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This is a part of hatcher's question 2.2.26. For a pair $(X,A)$, let $X\cup CA$ be $X$ with a cone on A attached.
a)show that $X$ is a retract of $X\cup CA$ iff $A$ is contractible in $X$.
b)Show that if $A$ is contractible in $X$ then $H_n(X,A)=\tilde{H}_n(X)\bigoplus\tilde{H}_{n-1}(A)$.
Proof:Let $X$ be a retract of $X\cup CA$. Let $r$ denote this retraction. We know $CA$ deformation retracts to its tip. Let us call this deformation retraction $f_t$. Let us denote $r|CA = r'$. consider $r'(f_t)$. Consider $r'(f_t)|A$. It is evident $r'(f_0)=i:A\rightarrow X$ whereas $r'(f_1)= p\in X$. Thus $A$ is indeed contractible in $X$.
Conversely let there be a homotopy $f_t:A\rightarrow X$ be such that $f_0=i:A\rightarrow X$ and $f_1$ is a constant map. Construct a map $F:CA\rightarrow X$ as $F([x,t])=f_t(x)$. Now we construct a retraction as follows ; Let $r|X=1$ and $r|CA=F$ this is a retraction onto $X$ and is moreover continuous because it agrees on $A$.Thus we have a retraction.\ b) Note $X\cup CA/X$ is the suspension $SA$ of $A$. Since $A$ is contractible in $X$,$X\cup CA$ retracts onto $X$. This means by the splitting lemma $\tilde{H}_n(X\cup CA)=\tilde{H}_n(X)\bigoplus \tilde{H}_n(X\cup CA/X)=\tilde{H}_n(X)\bigoplus \tilde{H}_n(SA)=\tilde{H}_n(X)\bigoplus \tilde{H}_{n-1}(A)$. Also note $\tilde{H}_n(X\cup CA)=H_n(X\cup CA)=H_n(X\cup CA-{p},CA-{p})=H_n(X,A)$ where $p$ is the tip of the cone. The first isomorphism comes from the exact sequence of the pair while the second from excision, and the third from the deformation retraction of $CA-{p}$ onto $A$.Thus we get the required result $H_n(X,A)=\tilde{H}_n(X)\bigoplus\tilde{H}_{n-1}(A)$.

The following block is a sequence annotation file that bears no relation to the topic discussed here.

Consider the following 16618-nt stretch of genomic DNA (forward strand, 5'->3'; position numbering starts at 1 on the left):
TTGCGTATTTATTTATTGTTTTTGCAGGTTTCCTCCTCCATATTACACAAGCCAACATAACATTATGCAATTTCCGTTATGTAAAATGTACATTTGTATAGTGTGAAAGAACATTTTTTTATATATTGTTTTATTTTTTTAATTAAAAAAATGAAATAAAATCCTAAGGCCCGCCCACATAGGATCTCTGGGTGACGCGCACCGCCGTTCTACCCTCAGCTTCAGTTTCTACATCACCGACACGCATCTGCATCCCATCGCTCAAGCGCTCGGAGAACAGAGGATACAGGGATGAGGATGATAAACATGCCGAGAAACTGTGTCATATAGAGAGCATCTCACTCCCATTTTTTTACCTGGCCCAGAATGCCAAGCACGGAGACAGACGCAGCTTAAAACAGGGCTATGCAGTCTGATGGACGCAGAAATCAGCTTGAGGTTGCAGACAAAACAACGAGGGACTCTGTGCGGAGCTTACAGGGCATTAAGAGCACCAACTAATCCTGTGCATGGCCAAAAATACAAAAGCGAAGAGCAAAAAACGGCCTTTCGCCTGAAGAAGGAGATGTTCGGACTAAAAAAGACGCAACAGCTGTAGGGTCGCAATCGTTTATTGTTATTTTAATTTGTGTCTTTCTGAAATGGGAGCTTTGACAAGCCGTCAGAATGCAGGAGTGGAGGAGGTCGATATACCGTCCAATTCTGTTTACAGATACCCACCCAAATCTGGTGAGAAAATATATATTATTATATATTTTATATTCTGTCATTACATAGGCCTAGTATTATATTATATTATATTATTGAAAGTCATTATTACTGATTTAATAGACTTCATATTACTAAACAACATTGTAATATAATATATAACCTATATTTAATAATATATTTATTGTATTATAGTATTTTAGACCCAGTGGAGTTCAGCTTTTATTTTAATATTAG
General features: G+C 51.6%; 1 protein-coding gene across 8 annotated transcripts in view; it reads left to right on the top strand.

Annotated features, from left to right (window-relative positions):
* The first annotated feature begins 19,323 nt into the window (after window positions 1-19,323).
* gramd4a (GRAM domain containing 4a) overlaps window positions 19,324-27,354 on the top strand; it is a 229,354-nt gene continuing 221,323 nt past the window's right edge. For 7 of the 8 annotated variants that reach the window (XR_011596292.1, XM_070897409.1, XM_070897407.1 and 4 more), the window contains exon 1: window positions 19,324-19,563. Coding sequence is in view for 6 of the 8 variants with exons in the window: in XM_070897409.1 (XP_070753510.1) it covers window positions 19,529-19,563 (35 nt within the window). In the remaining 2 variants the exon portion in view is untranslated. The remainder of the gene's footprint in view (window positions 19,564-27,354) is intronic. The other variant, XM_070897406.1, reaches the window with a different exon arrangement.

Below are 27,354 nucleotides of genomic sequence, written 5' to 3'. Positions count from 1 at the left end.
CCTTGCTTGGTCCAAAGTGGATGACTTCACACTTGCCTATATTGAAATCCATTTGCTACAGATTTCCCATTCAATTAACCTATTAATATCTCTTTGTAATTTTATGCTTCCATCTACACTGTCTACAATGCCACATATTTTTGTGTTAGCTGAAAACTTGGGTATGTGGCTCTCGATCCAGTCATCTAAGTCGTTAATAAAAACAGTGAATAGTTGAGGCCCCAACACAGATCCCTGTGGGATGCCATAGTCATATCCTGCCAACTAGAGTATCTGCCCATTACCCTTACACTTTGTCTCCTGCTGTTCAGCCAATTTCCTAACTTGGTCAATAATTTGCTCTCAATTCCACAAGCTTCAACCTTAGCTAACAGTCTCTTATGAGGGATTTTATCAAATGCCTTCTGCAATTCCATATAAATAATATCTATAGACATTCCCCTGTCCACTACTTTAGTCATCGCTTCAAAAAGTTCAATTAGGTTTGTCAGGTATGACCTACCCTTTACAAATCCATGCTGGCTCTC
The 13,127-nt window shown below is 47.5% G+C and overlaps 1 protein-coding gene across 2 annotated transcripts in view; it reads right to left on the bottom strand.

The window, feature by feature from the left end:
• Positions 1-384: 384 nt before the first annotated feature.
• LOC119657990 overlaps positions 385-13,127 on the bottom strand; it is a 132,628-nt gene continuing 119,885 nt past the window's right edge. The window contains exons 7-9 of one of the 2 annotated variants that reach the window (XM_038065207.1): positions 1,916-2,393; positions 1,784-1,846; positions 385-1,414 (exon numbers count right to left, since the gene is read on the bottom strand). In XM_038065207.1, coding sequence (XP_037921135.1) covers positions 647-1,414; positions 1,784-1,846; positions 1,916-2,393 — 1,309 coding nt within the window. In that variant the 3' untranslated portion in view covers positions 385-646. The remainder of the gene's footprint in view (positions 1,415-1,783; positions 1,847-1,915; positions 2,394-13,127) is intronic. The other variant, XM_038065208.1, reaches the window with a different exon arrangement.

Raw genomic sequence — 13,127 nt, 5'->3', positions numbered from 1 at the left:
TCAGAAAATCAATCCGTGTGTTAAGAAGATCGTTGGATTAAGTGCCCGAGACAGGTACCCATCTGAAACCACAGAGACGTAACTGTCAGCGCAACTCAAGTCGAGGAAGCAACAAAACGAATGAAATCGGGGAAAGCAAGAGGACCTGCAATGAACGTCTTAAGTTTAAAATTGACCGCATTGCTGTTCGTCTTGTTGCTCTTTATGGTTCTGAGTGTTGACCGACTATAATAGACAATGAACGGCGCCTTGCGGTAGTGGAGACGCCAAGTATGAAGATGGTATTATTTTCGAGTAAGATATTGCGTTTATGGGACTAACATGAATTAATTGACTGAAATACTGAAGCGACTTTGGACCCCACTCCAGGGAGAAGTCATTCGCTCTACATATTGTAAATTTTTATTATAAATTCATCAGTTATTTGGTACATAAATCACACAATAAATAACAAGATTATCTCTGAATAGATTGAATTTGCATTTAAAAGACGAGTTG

So my question is in my latter arguement regarding the converse(contractible means a retraction exists) I assume that $A$ is closed in $X$. Is there a way to extend this to an arbitrary pair (X,A) or do i have to redo my argument altogether.

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You do not need to assume that $A$ is closed in $X$. The space $X \cup CA$ is formally defined as follows.

Let $p : A \times I \to CA$ denote the quotient map which collapses $A \times \{1\}$ to a point. Then $A' = p(A \times \{0\})$ is a homeomorphic copy of $A$ (the base of $CA$). In fact, $i_0 : A \to CA, i_0(a) = p(a,0) =[a,0]$, is an embedding with image $A'$. Set $i' : A' \to X, i'([a,0]) = a$. This is an embedding corresponding to the inclusion $A \to X$ under the canonical identification of $A$ with $A'$ via $i_0$. Now $X \cup CA$ is a lax notation for the adjunction space $X \cup_{i'} CA$, i.e. the quotient of the disjoint sum $X \sqcup CA$ obtained by identifying $[a,0] \in CA$ with $a \in X$. Let $q : X \sqcup CA \to X \cup CA$ denote the quotient map.

The map $R : X \sqcup CA \to X, R(x) = x, R([a,t]) = F([a,t])$, is continuous. It has the property $R([a,0]) = F([a,0]) = f_0(a) = i(a) = a = R(a)$, hence it induces a continuous map $r : X \cup CA \to X$ such that $r \circ q = R$. Here we do not need that $A$ is closed.

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  • $\begingroup$ Thanks a lot for shedding light on these details. $\endgroup$
    – user880941
    Commented Oct 5, 2021 at 7:43

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